For 12 hours a day, Mr Kumaran Panjanathan inspects products from shipments on arrival, checks inventory levels in the warehouse, and picks and packs supplies for deliveries to clients.
The 47-year-old warehouse supervisor is responsible for overseeing the inventory and food supplies of Seafrigo's customers, to ensure that they do not run out of stocks amid the global supply chain disruptions.
"We do stock counts every day and we will inform our customers when their inventory levels are low or if the expiry dates of their food are near," said Mr Kumaran.
The two-month circuit breaker last year and the various dining restrictions that followed have greatly impacted the flow of food supplies for some customers.
Some food and beverage operators had to fly in supplies when items ran out quickly after dining curbs were lifted, as ships would take too long to arrive, he noted.
Others had to order greater quantities since shipping schedules have become unpredictable because of port congestion caused by, among other factors, Covid-19 outbreaks.
Since the start of the peak year-end season in October, Mr Kumaran's work has been more exhausting than ever. He works from 7.30am to 7.30pm from Mondays to Fridays, and half a day on Saturdays.
There are shipments arriving every day and deliveries to arrange for clients, he said.
Among the clients of Seafrigo, a food logistics specialist, are Marks & Spencer, French bakery Paul and Cold Storage.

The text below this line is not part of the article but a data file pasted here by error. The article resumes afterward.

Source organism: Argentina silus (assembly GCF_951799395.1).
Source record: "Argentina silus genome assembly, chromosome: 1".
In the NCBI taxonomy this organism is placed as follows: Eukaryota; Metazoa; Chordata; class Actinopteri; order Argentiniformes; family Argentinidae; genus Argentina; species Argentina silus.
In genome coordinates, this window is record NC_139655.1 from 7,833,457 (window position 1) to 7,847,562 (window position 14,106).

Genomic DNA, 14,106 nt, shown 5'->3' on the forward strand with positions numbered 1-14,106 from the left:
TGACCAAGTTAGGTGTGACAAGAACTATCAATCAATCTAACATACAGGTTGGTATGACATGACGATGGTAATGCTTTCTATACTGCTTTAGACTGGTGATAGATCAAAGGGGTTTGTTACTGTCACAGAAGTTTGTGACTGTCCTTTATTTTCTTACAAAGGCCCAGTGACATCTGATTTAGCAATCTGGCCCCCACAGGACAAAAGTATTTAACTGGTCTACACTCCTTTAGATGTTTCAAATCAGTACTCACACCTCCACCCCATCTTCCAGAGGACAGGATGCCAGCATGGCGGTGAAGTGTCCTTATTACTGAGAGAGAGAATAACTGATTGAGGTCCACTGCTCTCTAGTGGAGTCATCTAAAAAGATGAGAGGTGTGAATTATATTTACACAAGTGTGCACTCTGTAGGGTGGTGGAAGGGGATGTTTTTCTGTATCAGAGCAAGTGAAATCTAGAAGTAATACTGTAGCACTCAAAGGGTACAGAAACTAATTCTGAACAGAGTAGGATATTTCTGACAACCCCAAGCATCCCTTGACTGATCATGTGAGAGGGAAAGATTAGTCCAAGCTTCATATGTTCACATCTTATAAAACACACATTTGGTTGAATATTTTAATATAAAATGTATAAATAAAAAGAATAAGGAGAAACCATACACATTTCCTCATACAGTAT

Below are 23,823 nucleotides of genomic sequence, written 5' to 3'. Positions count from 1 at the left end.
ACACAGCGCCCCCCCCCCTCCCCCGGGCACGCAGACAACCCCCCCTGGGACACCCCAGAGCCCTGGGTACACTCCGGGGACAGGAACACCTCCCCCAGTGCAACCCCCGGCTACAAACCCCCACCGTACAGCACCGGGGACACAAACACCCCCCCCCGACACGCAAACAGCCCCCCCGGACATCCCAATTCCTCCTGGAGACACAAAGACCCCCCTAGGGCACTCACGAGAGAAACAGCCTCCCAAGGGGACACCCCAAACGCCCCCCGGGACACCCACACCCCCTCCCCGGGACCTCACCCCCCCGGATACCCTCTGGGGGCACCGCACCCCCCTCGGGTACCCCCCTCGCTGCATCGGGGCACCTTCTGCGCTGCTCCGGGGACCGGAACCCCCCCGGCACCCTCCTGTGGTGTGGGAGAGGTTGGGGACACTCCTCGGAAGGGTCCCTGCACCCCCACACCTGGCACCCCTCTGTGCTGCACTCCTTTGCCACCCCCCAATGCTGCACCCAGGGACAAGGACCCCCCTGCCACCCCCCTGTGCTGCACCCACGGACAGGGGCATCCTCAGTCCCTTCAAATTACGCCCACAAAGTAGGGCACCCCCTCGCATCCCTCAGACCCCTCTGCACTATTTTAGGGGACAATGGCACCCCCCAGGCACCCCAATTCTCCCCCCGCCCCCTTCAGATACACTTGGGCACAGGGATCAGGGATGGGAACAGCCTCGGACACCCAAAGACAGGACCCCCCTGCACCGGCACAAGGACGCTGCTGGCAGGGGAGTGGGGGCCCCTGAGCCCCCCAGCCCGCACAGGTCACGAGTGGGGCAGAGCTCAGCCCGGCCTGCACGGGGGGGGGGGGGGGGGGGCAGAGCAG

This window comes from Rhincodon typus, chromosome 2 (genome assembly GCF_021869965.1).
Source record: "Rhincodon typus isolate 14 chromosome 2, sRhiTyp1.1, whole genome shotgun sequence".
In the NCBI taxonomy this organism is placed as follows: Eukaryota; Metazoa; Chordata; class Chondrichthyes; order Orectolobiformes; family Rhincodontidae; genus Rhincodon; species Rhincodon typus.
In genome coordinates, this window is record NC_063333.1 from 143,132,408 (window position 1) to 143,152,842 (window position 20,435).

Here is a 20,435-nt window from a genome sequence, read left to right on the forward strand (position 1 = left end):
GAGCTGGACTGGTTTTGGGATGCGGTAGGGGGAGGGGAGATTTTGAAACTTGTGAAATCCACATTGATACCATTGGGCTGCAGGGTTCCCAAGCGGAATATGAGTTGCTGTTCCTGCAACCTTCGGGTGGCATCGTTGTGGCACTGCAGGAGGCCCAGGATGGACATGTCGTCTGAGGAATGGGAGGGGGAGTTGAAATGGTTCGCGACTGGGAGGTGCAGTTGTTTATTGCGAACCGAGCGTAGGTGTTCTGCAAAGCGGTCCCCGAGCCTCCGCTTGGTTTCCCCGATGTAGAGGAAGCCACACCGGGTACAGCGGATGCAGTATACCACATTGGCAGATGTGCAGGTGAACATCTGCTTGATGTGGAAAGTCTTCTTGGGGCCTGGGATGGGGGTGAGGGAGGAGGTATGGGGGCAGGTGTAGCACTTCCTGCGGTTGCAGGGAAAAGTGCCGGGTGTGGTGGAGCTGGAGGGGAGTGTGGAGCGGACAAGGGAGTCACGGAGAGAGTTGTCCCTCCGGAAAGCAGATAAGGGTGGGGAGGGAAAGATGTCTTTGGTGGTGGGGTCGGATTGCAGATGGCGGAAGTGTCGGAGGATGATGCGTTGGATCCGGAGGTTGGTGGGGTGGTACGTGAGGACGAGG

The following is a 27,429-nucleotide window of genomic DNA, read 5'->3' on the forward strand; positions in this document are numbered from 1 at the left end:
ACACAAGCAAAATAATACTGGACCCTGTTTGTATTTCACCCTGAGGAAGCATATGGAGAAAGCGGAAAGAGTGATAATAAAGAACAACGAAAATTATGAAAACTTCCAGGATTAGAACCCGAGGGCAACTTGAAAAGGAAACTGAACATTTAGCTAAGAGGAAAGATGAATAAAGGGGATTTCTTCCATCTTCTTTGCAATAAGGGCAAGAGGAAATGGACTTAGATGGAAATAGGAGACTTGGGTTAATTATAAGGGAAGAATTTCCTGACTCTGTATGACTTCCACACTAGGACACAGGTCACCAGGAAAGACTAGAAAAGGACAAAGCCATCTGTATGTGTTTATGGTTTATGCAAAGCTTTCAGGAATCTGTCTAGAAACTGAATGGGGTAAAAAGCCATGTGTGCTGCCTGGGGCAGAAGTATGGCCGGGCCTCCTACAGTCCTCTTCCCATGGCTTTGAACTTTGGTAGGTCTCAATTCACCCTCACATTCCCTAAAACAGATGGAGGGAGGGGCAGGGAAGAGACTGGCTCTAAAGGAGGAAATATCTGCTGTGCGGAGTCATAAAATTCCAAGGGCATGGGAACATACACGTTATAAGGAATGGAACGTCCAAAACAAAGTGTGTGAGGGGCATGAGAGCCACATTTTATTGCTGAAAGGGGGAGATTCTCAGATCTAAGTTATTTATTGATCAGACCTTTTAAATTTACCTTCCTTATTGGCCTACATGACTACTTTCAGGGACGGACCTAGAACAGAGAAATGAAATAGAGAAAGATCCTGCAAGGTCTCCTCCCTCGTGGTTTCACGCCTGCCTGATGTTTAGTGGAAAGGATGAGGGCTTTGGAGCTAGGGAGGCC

"Festive products for Marks & Spencer run out very fast. Every day, I will have deliveries from the warehouse to the stores. And I need to keep track and alert the client when supply is low," said Mr Kumaran.
Front-line workers like him play an important role in ensuring that supply chains for their clients are not broken.
Logistics providers, too, are rising to the occasion by working round the clock.
Mr Terence Tan, managing director of UEI Logistics, has staggered working hours for his staff so that they can keep track of shipments.
"If they are not working, the transport providers will continue to monitor the shipments for us. We have a very efficient port system. Sometimes, (port operator) PSA will discharge containers at odd hours," said Mr Tan, 57.
Since the fourth quarter of last year, PSA Singapore has rolled out measures including offering real-time visibility of cargo and their status and priority discharge of containers, to help cushion the blow of the global chain upheavals for cargo owners and shipping lines.
The efficiency of Singapore, the world's largest transhipment hub, has also allowed shipping lines to make up for lost time and connections.